# How would you prove that this sum involving prime gaps has a limit?

Let $p_k$ = the $k$th prime.

$$\varphi(n) = \sum_{k=1}^{n-1} e^{i 2 \pi \frac{p_{k+1} - p_k}{p_n}}$$

seems to approach a constant point in $\Bbb{C}$ as $n \to \infty$. How can I prove it though?

By Bertrand's postulate, we will (except for small $n$) always have $p_{k+1}-p_k<\frac12 p_n$, which already gives all summands positive imaginary part. By known generalization of Bertrand, for each $\epsilon>0$, we have $p_{n+1}<(1+\epsilon)p_n$ for almost all $n$. Thus for $n$ large enough, all $\frac{p_{k+1}-p_k}{p_n}$ are small (between $0$ and $\frac16$, say), either beacuse $p_{k+1}$ is not much larger than $p_k$, or because $p_n$ is much larger than $p_{k+1}$. Then we have $n-1$ summands with each having real part $>\frac12$, say.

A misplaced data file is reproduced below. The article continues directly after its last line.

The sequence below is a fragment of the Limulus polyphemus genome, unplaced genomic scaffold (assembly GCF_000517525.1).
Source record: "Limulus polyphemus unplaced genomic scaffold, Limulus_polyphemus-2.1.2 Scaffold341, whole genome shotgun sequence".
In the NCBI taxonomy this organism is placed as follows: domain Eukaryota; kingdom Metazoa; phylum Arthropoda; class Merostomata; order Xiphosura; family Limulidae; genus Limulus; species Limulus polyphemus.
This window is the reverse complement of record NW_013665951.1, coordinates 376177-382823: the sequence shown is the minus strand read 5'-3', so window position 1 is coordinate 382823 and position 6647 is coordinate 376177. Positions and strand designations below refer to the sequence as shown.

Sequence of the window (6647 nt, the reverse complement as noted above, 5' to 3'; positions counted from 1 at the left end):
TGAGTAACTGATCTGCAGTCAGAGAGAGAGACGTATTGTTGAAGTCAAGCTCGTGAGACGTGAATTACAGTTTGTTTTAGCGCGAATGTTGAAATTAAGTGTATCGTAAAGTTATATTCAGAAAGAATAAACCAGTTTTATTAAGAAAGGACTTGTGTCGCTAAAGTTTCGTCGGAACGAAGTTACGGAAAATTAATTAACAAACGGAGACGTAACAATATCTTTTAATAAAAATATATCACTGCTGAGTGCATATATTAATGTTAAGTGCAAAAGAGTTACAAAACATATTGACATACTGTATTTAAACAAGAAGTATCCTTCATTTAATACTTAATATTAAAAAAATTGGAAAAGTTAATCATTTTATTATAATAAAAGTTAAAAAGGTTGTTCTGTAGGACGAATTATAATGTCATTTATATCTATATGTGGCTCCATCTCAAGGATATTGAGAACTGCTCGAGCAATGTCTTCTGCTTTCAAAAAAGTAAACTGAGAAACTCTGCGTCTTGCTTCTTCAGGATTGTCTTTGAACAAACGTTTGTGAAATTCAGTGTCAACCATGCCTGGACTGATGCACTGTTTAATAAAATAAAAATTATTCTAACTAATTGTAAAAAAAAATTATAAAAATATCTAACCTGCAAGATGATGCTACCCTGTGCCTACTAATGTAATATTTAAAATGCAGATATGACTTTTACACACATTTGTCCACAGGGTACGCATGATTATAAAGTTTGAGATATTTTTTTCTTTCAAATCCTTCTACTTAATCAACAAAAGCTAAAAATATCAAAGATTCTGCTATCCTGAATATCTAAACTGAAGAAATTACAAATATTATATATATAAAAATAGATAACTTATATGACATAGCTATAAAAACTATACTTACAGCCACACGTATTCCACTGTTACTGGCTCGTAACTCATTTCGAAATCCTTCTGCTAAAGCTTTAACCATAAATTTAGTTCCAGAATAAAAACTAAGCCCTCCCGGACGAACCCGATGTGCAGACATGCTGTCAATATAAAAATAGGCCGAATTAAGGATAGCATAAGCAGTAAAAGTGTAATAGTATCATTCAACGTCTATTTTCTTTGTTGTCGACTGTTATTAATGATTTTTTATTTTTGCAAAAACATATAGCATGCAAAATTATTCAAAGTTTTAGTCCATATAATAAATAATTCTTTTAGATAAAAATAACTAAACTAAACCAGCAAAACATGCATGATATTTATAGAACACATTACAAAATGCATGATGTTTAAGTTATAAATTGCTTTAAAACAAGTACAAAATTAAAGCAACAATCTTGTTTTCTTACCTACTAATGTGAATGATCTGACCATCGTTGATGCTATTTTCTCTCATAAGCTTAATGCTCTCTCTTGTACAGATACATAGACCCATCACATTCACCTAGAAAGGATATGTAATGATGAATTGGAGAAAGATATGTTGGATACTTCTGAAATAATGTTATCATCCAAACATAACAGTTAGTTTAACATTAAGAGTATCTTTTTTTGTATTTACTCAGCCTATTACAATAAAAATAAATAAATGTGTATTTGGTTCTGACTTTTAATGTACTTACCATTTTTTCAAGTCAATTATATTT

More precisely, the above shows that $$\Re\phi(n)\sim n-1.$$